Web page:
I hope these quick writing tips helps you jumpstart your writing!
This series on Developing Ideas is excerpted from You Can Write for Children: How to Write Great Stories, Articles, and Books for Kids and Teenagers. Get the book if you want to see all the info at once. The book addresses writing stories for children, but if you want to write for adults, simply do the exercises ignoring the "as a child" part.
A Story in Four Parts
Last week I talked about how a story should have a beginning, middle, and end.
If “beginning, middle, and end” doesn’t really help you, here’s another way to think of story structure. A story has four main parts: situation, complications, climax, and resolution. You need all of them to make your story work. (This is really the same as beginning, middle, and end, with the end broken into two parts, but the terms may be clearer.)
The situation should involve an interesting main character with a challenging problem or goal. Even this takes development. Maybe you have a great challenge, but aren’t sure why a character would have that goal. Or maybe your situation is interesting, but it doesn’t actually involve a problem.
For example, I wanted to write about a brother and sister who travel with a ghost hunter TV show. The girl can see ghosts, but the boy can’t. That gave me the characters and situation, but no problem or goal. Goals come from need or desire. What did they want that could sustain a series?
Tania feels sorry for the ghosts and wants to help them, while keeping her gift a secret from everyone but her brother. Jon wants to help and protect his sister, but sometimes he feels overwhelmed by the responsibility. Now we have characters with problems and goals. The story is off to a good start. (This became the four-book Haunted series.)
Tips for Great Story Goals and Stakes:
- Make sure your idea is specific and narrow. Focus on an individual person and situation, not a universal concept. For example, don’t try to write about “racism.” Instead, write about one character facing racism in a particular situation.
- The longer the story, the higher the stakes needed to sustain it. A short story character might want to win a contest; a novel character might need to save the world.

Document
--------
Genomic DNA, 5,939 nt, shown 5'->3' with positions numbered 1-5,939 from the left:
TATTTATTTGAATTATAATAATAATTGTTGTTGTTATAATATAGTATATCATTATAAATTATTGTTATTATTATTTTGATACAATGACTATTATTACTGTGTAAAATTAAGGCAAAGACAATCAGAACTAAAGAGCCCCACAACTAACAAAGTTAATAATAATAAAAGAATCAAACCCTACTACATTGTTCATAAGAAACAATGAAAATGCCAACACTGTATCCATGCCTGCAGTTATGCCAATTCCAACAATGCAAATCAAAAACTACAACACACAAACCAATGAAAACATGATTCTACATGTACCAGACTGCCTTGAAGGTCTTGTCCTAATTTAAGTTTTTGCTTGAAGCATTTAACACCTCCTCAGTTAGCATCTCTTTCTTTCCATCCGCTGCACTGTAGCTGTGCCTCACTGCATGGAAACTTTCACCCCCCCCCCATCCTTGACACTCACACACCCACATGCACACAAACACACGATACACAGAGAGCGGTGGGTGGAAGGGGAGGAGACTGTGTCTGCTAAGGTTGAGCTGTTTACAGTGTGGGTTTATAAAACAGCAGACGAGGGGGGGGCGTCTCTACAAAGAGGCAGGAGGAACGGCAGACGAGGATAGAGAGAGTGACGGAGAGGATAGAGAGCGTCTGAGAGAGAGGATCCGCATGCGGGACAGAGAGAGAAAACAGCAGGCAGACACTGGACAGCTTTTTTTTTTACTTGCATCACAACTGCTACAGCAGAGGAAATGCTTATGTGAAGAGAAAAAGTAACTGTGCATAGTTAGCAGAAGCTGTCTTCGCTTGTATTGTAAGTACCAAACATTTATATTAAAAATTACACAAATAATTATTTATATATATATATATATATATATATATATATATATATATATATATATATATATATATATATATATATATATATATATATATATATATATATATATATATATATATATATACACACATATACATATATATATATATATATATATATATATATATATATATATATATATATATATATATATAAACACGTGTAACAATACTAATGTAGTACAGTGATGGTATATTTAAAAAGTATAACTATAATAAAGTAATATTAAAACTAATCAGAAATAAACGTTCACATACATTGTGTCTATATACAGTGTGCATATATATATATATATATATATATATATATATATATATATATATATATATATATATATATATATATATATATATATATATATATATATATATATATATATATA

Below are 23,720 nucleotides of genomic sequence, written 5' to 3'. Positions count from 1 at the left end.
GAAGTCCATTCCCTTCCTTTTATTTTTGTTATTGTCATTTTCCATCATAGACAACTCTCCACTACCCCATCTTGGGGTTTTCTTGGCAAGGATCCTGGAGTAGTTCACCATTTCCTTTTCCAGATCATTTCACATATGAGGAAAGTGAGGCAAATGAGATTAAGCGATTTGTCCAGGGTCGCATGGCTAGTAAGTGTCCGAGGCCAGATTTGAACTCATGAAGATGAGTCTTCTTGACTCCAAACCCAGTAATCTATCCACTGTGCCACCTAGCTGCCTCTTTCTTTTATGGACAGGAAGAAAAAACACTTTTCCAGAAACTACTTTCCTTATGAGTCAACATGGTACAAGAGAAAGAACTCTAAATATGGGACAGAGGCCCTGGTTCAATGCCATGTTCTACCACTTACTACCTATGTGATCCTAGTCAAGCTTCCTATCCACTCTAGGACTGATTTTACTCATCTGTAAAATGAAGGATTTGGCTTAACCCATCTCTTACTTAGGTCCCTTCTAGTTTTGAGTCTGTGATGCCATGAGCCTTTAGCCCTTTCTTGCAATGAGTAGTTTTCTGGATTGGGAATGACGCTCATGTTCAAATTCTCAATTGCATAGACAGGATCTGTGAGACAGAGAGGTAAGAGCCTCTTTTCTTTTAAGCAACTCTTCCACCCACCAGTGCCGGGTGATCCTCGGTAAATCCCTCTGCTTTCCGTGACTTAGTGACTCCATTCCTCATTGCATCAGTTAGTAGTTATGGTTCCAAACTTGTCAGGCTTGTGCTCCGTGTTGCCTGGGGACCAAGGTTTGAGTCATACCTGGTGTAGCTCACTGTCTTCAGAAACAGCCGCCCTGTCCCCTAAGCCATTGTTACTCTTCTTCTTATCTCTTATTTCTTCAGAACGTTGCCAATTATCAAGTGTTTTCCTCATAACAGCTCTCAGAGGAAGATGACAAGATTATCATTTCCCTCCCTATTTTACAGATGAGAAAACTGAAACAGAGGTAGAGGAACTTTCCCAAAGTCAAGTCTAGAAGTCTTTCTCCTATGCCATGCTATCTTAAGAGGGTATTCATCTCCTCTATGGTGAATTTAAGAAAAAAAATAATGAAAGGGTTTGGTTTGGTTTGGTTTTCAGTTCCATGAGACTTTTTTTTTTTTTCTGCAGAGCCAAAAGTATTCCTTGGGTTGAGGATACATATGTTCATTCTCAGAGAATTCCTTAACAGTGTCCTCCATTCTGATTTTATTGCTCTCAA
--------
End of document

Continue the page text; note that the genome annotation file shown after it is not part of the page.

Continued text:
- Ask why the goal is important to the character. Why does this particular individual desperately want to succeed in this challenge?
- Ask why this goal is difficult. If reaching the goal is too easy, there is little tension and the story is too short. The goal should be possible, but just barely. It might even seem impossible. The reader should believe that the main character could fail. (More on this in in You Can Write for Children: How to Write Great Stories, Articles, and Books for Kids and Teenagers, Chapter 5: Characters.)
- Even if your main problem is external, try giving the character an internal flaw that contributes to the difficulty. This adds complications and also makes your character seem more real. For some internal flaws, see the seven deadly sins: lust, gluttony, greed, sloth, wrath, envy, and pride.
- Test the idea. Change the character’s age, gender, or looks. Change the point of view, setting, external conflict, or internal conflict. Choose the combination that has the most dramatic potential.
Stop back next week (or follow the blog) and we'll go into more detail on building the middle of your story.
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Chris Eboch is the author of over 60 books for children, including nonfiction and fiction, early reader through teen. Her writing craft books include You Can Write for Children: How to Write Great Stories, Articles, and Books for Kids and Teenagers, and Advanced Plotting.
Her novels for ages nine and up include The Eyes of Pharaoh, a mystery in ancient Egypt; The Well of Sacrifice, a Mayan adventure; The Genie’s Gift, a middle eastern fantasy; and the Haunted series, about kids who travel with a ghost hunter TV show, which starts with The Ghost on the Stairs. Learn more at https://chriseboch.com/ or her Amazon page.
Chris also writes for adults under the name Kris Bock. Kris Bock novels are action-packed romantic adventures set in Southwestern landscapes. Fans of Mary Stewart, Barbara Michaels, and Terry Odell will want to check out Kris Bock’s romantic adventures. “Counterfeits is the kind of romantic suspense novel I have enjoyed since I first read Mary Stewart’s Moonspinners.” 5 Stars – Roberta at Sensuous Reviews blog
Read excerpts at www.krisbock.com or visit her Amazon page. Sign up for the Kris Bock newsletter for announcements of new books, sales, and more.